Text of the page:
At some point in the last year or so, I started listening to the Epidemiology Counts podcast. I was thrilled to learn that the host, Bryan James, is a Chicago local at Rush University — and he’s a CrossFitter at Goose Island CrossFit. Bryan and I recently collaborated on an article for BarBend about controlling the spread of Covid in gym, as well: COVID In Gyms: What The Research Says About Mitigating Spread.

In his day job, Bryan’s research focuses on the epidemiology of Alzheimer’s disease, so I wanted to get his take on some common misconceptions about Alzheimer’s. Most of us have a family member who has been touched by Alzheimer’s or dementia, and my family is no different. Bryan’s work focuses on population-level analysis of some of the things that give us “buffering capacity” to delay the onset of dementia, as well as some of the hidden costs of Alzheimer’s and dementia that don’t always show up in our statistics.

In Bryan’s role as a podcast host, he is also an expert communicator about nuanced epidemiological topics and public health. There’s a lot to talk about with the litany of public health communication catastrophes we’ve seen through the Covid-19 pandemic, as well as the descent into epistemic nihilism playing out daily on our social media feeds. Bryan has been wrestling with some of these problems in his own work, so his insight here is invaluable.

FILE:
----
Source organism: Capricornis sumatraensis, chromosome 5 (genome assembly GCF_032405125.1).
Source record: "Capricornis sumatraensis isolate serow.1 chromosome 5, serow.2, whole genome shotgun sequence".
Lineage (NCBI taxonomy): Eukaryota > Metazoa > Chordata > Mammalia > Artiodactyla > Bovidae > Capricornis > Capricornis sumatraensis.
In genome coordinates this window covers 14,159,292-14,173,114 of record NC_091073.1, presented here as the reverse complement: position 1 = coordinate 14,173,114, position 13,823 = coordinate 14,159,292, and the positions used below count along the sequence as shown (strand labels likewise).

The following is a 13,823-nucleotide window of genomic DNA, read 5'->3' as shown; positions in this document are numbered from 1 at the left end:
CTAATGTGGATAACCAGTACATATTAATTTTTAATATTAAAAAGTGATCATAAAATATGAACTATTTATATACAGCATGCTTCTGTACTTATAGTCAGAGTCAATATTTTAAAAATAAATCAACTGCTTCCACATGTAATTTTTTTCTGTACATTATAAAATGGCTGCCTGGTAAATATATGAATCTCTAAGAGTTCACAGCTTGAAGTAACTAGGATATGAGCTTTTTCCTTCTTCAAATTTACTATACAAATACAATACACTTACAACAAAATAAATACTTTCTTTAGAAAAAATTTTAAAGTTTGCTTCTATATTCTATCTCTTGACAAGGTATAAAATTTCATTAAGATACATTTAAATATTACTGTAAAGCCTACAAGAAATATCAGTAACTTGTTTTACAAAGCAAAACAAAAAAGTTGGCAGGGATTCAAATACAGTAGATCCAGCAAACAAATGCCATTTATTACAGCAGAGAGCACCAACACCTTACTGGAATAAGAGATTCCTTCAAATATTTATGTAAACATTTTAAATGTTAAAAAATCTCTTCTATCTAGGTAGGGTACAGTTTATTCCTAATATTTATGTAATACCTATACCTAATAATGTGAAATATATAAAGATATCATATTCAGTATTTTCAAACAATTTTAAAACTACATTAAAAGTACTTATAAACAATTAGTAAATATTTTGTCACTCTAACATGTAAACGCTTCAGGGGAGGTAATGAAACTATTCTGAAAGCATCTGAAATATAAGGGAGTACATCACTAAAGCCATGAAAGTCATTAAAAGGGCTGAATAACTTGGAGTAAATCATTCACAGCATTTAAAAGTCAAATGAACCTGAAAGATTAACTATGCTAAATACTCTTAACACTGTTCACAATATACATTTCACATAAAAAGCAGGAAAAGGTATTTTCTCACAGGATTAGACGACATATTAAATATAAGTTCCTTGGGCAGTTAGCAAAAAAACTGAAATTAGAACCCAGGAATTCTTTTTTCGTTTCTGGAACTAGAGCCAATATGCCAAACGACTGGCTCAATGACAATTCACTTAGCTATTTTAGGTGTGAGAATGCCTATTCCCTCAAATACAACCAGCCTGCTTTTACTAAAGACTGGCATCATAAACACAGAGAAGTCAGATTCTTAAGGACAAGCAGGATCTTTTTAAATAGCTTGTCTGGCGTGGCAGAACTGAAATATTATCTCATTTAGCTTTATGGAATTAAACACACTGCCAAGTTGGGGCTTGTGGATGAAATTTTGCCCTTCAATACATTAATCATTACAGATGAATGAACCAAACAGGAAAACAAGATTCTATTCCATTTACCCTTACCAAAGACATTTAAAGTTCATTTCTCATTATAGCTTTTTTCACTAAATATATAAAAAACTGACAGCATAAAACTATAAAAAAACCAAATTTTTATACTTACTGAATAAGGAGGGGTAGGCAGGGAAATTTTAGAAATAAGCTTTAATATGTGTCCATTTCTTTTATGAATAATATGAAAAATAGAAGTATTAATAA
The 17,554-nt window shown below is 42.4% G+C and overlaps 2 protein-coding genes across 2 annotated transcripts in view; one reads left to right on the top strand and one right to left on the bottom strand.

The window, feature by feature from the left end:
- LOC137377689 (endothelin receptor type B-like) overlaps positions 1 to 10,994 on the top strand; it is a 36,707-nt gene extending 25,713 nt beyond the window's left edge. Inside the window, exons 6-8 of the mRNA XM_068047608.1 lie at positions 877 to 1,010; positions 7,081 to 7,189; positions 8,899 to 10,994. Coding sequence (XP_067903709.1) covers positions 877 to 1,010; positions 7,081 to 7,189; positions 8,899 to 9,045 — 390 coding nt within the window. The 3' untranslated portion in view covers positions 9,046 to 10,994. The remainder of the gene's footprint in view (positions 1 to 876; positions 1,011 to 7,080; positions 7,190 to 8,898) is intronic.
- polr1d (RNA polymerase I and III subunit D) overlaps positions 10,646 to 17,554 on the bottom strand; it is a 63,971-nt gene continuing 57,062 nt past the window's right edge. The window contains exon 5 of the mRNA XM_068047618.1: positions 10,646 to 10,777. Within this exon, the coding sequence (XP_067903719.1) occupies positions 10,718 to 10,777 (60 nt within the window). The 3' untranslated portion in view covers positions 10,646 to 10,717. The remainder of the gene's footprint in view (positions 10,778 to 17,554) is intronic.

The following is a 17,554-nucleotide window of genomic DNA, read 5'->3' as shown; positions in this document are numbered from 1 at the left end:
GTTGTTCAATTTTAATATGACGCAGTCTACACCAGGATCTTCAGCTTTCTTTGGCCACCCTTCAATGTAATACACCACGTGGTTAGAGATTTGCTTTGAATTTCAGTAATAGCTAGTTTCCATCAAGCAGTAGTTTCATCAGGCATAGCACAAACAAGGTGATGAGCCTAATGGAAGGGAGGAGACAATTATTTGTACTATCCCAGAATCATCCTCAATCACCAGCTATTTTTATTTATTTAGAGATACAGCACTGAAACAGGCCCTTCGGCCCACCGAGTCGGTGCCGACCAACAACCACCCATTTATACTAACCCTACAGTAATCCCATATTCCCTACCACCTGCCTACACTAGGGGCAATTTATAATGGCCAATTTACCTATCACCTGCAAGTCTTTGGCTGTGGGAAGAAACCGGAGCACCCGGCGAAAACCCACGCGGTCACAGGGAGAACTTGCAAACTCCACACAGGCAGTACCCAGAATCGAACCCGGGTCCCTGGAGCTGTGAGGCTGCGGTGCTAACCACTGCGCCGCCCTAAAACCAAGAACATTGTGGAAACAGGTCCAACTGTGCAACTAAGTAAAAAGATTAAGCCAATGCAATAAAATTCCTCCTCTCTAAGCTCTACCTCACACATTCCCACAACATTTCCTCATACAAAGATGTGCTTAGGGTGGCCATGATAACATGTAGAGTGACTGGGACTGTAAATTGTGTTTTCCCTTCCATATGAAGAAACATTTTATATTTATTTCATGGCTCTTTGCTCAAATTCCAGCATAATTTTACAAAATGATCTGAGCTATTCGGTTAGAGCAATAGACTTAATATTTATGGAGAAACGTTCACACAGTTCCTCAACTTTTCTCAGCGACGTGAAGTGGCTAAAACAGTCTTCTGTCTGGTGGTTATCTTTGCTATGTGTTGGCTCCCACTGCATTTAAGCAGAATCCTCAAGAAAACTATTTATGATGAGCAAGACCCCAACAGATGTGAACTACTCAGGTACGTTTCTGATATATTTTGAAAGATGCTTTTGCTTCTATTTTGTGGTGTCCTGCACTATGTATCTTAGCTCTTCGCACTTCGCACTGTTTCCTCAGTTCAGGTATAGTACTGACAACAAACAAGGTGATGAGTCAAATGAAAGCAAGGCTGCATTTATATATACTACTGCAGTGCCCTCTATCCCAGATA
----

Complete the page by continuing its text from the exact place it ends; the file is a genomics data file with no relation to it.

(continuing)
Check out the full conversation with Bryan below

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Learn more from Bryan here:

Show Notes:

  • [01:51] The difference between Alzheimer’s disease and dementia — and the role of cognitive reserve capacity in preventing dementia
  • [13:36] How to determine causality in a multifactorial complex system — and the changes in “prevalence” and “incidence” of Alzheimer’s over time
  • [24:50] What does epidemiology tell us about developing cognitive reserve capacity?
  • [33:29] Bryan’s paper on the correlation between social activity and Alzheimer’s
  • [41:47] Controlling for reverse causality and potential outside causes in epidemiological research
  • [50:04] The challenges in public health communication and the flaws in the way epidemiology research is presented in the media.
  • [01:03:24] Misinformation, publicly communicating nuanced topics, combatting epistemic nihilism, and restoring trust in institutions that have made public mistakes
  • [01:10:10] The Epidemiology Counts podcast and properly weighting the information from observational studies

Links and Resources Mentioned: